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While you're making a care package for your favorite student, make some homemade holiday treats for friends and family.


Nutrition Smarts

From Home, with Love

College students love to get care packages stuffed with stuff that reminds them of home. And few things conjure up warm memories of home better than some of their favorite foods.

Okay, so you can't send spaghetti and meatballs through the mail—but you can send home baked chocolate chip cookies or a package full of their favorite snacks.

Sent from the Heart

"Care packages are comforting —they deliver a piece of home plus the knowledge that someone out there loves you," says Melinda Hemmelgarn, MS, RD, of the Nutrition Communications Center at the University of Missouri, Columbia. "I remember receiving them myself, and with my son ready to enter college next fall, I know I'll be packing boxes for him as well."

While college students have no shortage of food sources, they're bound to miss some of their favorites. In addition, sending a care package that includes nutritious snacks guarantees that there will be at least some healthy choices available for mid-afternoon or midnight snacking.

"College students have ready access to junk food—soft drinks, candy bars and chips are usually a stone's throw away in assorted vending machines," Hemmelgarn notes. She suggests parents try to pack the kinds of food that the student enjoys that are not available close at hand, and, if possible, have a link to home.

The Well-Traveled Cookie

Homemade cookies made from the student's favorite recipe travel well and are a true gift from the heart. Cookies are ideal for care packages as they are low in moisture and will not mold, as a cake or muffins might, but they do crumble, and so should be wrapped carefully.

"I used to love my mother's care packages," remembers Patty Stern. "She used to send me these wonderful oatmeal-raisin-chocolate chip cookies when I was in college. Each one was individually wrapped in wax paper. It was always such a thrill." Today, Stern makes the same kind of cookies for her son, currently in his sophomore year in college.

She also remembers how exciting it was when other students received care packages, and how everyone would swarm into the recipient's dorm room to check out the goodies. So be sure to send enough to share!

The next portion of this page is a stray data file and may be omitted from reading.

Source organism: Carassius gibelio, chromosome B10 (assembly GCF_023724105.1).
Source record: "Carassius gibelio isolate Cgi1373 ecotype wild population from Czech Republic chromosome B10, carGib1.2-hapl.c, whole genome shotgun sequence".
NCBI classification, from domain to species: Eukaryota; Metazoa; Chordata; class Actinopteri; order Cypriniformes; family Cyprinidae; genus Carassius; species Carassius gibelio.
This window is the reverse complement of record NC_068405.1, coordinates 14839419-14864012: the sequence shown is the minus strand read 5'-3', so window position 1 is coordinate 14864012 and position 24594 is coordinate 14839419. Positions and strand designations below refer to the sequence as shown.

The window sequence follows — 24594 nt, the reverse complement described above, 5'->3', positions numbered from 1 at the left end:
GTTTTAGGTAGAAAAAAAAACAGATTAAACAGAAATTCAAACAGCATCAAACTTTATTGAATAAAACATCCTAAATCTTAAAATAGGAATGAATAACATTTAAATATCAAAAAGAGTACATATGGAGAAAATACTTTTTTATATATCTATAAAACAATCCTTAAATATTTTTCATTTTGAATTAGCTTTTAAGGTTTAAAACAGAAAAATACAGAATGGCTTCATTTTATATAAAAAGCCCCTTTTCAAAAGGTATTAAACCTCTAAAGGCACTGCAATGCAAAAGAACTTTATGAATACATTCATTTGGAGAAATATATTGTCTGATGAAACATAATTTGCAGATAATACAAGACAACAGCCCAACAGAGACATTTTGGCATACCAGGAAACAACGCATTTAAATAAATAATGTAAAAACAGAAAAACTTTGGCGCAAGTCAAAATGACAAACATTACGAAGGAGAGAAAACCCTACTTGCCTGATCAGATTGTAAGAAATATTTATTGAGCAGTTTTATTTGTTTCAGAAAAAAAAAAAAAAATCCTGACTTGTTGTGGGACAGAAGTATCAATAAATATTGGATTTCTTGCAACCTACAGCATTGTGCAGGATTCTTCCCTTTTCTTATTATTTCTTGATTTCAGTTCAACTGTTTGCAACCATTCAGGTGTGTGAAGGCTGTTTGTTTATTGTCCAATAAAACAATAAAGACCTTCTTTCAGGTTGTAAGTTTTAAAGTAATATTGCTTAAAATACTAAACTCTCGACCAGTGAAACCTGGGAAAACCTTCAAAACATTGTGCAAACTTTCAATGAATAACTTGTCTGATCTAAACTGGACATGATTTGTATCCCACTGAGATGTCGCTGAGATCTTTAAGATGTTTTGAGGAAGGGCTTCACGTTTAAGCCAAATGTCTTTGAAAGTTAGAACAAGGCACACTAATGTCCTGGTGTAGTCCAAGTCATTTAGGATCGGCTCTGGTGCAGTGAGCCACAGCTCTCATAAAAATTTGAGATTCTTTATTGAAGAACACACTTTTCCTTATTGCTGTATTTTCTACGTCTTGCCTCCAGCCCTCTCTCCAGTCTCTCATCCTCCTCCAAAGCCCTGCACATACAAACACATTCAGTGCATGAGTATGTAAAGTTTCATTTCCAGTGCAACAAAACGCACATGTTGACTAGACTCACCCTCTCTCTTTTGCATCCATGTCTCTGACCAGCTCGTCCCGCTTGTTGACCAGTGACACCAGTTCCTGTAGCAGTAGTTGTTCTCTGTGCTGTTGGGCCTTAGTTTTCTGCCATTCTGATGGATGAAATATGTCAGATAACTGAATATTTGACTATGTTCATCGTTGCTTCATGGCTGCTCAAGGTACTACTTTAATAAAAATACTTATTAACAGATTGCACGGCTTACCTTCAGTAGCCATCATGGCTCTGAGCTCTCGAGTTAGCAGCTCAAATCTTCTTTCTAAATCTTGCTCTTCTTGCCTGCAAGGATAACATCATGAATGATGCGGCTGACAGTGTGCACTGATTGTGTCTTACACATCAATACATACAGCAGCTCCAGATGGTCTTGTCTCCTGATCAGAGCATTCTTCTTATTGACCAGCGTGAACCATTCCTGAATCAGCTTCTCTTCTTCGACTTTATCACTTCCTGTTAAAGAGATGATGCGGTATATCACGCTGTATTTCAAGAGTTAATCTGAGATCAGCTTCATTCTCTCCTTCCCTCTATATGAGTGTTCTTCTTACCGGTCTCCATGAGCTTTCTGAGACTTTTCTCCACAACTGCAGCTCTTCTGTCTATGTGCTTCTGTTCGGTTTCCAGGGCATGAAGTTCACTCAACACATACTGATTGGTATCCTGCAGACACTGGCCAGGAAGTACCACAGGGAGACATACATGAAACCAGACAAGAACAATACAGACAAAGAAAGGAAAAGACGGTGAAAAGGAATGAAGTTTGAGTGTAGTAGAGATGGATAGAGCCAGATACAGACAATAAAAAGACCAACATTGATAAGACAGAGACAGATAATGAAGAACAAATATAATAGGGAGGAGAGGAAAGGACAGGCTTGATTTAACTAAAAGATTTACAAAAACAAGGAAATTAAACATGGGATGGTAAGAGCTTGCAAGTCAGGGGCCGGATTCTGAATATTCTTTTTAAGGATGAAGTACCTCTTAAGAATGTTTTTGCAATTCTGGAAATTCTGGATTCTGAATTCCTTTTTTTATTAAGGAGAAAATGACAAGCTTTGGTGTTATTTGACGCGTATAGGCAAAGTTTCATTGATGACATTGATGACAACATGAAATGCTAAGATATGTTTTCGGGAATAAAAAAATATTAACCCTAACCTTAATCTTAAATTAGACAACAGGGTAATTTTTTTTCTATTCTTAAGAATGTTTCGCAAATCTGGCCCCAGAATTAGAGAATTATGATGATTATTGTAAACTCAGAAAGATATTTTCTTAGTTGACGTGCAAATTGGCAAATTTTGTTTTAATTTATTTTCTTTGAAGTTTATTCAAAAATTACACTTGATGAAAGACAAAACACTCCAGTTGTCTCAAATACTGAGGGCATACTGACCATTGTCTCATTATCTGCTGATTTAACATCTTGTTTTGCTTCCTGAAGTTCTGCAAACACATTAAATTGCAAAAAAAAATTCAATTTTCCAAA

Other healthy food products that taste great and travel well include granola or fruit bars, microwave popcorn, individual sizes of canned fruit or applesauce and peanut butter. Dried fruits and nuts, particularly those that are produced in your area of the country, favorite spices, or a local salsa or barbecue sauce are other simple ways to help deliver a taste of home. Gourmet coffees or a variety of teas that can be brewed in the dorm room on a cold night are always welcome. Dried soups such as chicken noodle can perk up a student who may be feeling run down.

Leave it to the Pros

If, despite your best intentions, you just can't do the shopping, the baking, the wrapping or the trip to the post office, there are a number of companies that will put together care packages for college students or young people in the military. They offer a wide selection of packaged goods, and can build snacks around themes such as exam time or organic foods. Or, parents can shop online and order non-perishable grocery and health care items through Internet grocery delivery services that ship directly to campus.

Many university dining services also offer care packages that can be ordered online through the university's website. These can be linked to birthdays, holidays, an anniversary, to encourage study or simply as a reminder that someone cares. In most cases, the students can pick up the care packages at the front desk of their residence hall on the requested date.

One of the advantages of using a university service is the ability to send the freshest food. For instance, the "Exam Kit" offered through the University of Wisconsin-Stout dining service includes a dozen fresh baked cookies, two pieces of fresh fruit, two packets of microwave popcorn and a croissant sandwich with turkey or ham, while UW's "Fruit Basket" features a heaping basket of seasonal fresh fruit, cheese and crackers.

At Northwestern University, the catering service offers a custom care package that includes muffins, bagels, pretzels, fresh fruit, cookies, tropical trail mix and more.

Hemmelgarn notes that care packages don't need to be limited to food. College students also appreciate receiving basics such as shower gels, new toothbrushes, clothes, laundry detergent, photos and of course, cash.

"A Frisbee, jump rope or other fitness toy, a book of jokes, or a framed family photo are sure to bring a smile to a far-away student's face. And that's really what the boxes are all about," she says.

Lastly, don't forget to tuck in a prepaid phone card—it might even be used for a thank you call home!

— Lisa R. Van Wagner

Send your favorite student these easy-to-ship treats:

Applesauce Oatmeal-Raisin Cookies
Lemon Shortbread Tea Cookies
Pecan-Raisin Bars
Great Granola

 

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